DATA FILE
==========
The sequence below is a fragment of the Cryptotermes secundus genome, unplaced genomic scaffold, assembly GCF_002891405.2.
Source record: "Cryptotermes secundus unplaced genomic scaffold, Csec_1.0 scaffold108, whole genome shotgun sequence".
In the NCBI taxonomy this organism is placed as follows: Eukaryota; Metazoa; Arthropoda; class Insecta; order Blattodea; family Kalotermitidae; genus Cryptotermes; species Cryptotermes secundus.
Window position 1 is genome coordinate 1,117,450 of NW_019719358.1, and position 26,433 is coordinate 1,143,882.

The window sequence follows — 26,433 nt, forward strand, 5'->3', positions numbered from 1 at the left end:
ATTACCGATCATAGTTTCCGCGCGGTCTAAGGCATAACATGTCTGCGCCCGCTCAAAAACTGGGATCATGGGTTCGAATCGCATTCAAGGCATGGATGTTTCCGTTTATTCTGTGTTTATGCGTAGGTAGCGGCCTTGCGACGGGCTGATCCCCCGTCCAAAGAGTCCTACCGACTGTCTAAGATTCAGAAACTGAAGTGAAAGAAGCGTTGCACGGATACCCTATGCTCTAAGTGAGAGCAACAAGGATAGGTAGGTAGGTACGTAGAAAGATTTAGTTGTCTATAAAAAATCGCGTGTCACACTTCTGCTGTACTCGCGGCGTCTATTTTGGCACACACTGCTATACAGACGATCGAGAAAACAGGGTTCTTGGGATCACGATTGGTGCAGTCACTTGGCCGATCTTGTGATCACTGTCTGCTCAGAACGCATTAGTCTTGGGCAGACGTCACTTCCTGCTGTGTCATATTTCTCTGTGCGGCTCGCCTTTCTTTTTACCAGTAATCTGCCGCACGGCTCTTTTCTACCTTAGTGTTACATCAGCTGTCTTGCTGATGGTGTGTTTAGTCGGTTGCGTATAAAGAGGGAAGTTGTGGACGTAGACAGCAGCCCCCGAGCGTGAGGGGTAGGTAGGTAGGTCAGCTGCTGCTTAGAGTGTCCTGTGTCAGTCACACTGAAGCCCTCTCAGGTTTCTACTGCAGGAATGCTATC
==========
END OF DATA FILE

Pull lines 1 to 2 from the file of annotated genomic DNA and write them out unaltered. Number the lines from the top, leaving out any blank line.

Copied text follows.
The sequence below is a fragment of the Cryptotermes secundus genome, unplaced genomic scaffold, assembly GCF_002891405.2.
Source record: "Cryptotermes secundus unplaced genomic scaffold, Csec_1.0 scaffold108, whole genome shotgun sequence".